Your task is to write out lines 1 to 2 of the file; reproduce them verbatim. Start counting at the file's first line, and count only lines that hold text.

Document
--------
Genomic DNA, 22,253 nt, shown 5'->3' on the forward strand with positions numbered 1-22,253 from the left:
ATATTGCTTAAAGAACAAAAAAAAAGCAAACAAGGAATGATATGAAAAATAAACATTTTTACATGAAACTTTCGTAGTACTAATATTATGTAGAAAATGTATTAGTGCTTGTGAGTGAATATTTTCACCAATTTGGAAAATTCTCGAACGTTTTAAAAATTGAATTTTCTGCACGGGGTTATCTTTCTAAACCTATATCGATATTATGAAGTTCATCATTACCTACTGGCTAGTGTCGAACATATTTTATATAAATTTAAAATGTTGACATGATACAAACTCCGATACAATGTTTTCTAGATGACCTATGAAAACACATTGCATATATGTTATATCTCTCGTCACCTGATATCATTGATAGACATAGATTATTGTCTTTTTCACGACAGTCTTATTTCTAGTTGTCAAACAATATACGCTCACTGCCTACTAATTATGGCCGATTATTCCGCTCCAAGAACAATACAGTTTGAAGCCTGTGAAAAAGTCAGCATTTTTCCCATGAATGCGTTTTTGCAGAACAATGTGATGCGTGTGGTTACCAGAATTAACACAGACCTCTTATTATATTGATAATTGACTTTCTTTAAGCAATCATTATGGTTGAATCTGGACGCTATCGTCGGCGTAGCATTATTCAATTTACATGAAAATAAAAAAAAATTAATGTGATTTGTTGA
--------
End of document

Genomic DNA, 22,253 nt, shown 5'->3' on the forward strand with positions numbered 1-22,253 from the left:
ATATTGCTTAAAGAACAAAAAAAAAGCAAACAAGGAATGATATGAAAAATAAACATTTTTACATGAAACTTTCGTAGTACTAATATTATGTAGAAAATGTATTAGTGCTTGTGAGTGAATATTTTCACCAATTTGGAAAATTCTCGAACGTTTTAAAAATTGAATTTTCTGCACGGGGTTATCTTTCTAAACCTATATCGATATTATGAAGTTCATCATTACCTACTGGCTAGTGTCGAACATATTTTATATAAATTTAAAATGTTGACATGATACAAACTCCGATACAATGTTTTCTAGATGACCTATGAAAACACATTGCATATATGTTATATCTCTCGTCACCTGATATCATTGATAGACATAGATTATTGTCTTTTTCACGACAGTCTTATTTCTAGTTGTCAAACAATATACGCTCACTGCCTACTAATTATGGCCGATTATTCCGCTCCAAGAACAATACAGTTTGAAGCCTGTGAAAAAGTCAGCATTTTTCCCATGAATGCGTTTTTGCAGAACAATGTGATGCGTGTGGTTACCAGAATTAACACAGACCTCTTATTATATTGATAATTGACTTTCTTTAAGCAATCATTATGGTTGAATCTGGACGCTATCGTCGGCGTAGCATTATTCAATTTACATGAAAATAAAAAAAAATTAATGTGATTTGTTGA